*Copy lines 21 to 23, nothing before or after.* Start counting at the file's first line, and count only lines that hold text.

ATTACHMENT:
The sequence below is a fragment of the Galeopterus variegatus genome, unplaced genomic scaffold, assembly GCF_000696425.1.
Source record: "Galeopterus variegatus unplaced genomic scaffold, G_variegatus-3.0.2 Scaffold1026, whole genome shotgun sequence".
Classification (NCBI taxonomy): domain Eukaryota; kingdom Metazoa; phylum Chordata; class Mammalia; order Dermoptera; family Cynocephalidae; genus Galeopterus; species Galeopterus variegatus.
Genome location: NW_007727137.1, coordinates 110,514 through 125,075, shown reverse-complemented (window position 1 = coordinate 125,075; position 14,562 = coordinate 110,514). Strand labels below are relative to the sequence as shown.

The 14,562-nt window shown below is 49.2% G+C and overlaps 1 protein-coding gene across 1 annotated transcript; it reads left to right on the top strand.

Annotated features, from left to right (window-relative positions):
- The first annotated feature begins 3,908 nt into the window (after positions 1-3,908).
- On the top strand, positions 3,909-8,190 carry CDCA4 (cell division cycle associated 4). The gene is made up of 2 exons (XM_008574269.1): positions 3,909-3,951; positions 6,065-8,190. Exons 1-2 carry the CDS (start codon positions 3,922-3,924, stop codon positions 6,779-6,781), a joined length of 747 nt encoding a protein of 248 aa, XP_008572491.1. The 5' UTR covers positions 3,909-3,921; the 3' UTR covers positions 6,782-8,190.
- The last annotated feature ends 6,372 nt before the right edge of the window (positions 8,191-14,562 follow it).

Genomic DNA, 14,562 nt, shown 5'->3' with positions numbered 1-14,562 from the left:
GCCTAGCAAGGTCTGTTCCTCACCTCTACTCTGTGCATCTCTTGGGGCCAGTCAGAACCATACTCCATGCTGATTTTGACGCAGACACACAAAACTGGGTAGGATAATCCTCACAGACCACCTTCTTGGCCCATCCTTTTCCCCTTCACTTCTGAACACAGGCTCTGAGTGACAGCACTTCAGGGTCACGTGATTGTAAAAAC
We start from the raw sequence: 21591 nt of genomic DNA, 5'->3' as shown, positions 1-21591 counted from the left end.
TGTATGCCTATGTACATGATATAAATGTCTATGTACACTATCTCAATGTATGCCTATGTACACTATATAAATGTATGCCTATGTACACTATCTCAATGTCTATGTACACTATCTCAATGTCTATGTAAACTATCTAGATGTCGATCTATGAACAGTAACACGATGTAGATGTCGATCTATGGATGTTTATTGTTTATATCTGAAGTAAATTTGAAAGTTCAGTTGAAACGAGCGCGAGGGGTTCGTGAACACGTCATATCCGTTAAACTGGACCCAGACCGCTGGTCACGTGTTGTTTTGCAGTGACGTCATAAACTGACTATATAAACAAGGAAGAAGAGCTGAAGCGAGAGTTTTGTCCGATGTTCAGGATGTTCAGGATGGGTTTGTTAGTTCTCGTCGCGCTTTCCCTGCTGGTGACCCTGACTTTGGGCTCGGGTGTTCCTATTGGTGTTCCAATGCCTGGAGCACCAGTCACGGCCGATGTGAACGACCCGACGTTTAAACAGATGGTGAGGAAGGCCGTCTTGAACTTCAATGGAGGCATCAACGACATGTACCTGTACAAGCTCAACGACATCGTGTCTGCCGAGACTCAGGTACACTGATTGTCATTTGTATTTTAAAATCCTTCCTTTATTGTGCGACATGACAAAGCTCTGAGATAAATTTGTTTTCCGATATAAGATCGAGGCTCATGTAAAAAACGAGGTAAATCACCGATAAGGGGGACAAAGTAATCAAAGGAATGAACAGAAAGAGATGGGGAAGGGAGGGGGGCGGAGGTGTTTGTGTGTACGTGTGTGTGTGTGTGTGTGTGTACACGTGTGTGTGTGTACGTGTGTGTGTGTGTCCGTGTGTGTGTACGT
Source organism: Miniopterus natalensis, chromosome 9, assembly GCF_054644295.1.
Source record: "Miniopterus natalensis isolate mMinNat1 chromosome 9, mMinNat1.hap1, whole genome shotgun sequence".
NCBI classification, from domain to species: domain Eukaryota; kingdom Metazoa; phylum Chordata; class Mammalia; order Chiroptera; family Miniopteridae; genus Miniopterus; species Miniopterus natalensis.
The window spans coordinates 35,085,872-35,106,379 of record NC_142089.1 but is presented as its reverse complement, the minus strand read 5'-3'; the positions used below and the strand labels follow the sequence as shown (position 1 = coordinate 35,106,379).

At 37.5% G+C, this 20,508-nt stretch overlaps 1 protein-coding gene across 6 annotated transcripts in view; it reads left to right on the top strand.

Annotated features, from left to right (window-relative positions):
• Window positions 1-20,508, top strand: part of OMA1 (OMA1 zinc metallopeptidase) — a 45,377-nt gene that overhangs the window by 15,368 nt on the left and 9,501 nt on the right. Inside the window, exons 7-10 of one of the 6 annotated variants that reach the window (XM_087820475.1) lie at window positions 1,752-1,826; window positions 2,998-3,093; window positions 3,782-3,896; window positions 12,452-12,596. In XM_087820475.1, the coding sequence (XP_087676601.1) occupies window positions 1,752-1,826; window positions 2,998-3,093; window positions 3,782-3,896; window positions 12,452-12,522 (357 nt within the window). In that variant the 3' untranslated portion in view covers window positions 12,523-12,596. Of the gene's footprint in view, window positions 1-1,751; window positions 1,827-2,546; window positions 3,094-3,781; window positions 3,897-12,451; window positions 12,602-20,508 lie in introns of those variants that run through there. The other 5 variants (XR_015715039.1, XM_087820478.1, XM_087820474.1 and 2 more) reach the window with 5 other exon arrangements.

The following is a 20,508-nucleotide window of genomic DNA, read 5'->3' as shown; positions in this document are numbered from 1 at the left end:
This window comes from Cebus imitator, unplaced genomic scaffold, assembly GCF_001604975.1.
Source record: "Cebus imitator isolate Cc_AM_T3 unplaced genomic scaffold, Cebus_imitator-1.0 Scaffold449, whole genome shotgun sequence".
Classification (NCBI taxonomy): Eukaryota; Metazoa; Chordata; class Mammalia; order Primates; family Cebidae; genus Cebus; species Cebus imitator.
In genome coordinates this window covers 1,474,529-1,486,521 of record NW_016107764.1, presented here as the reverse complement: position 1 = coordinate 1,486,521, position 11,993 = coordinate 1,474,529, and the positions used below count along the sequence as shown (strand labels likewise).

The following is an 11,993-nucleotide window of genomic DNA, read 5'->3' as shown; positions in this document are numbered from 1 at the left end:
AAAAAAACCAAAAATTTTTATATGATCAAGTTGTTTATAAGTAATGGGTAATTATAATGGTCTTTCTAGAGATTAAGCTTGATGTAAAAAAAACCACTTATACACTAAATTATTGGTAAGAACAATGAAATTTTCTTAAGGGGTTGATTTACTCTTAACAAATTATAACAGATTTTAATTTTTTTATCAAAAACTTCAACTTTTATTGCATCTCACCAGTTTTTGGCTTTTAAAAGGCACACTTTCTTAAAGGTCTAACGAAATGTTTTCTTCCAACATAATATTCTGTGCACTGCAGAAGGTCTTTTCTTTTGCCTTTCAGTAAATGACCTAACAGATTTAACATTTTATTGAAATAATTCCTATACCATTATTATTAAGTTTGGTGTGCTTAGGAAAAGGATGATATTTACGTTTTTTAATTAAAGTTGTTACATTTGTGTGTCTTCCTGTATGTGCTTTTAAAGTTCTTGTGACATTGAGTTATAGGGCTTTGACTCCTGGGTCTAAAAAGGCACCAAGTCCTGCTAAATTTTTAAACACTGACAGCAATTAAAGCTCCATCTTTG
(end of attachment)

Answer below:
The following is a 20,508-nucleotide window of genomic DNA, read 5'->3' as shown; positions in this document are numbered from 1 at the left end:
This window comes from Cebus imitator, unplaced genomic scaffold, assembly GCF_001604975.1.
Source record: "Cebus imitator isolate Cc_AM_T3 unplaced genomic scaffold, Cebus_imitator-1.0 Scaffold449, whole genome shotgun sequence".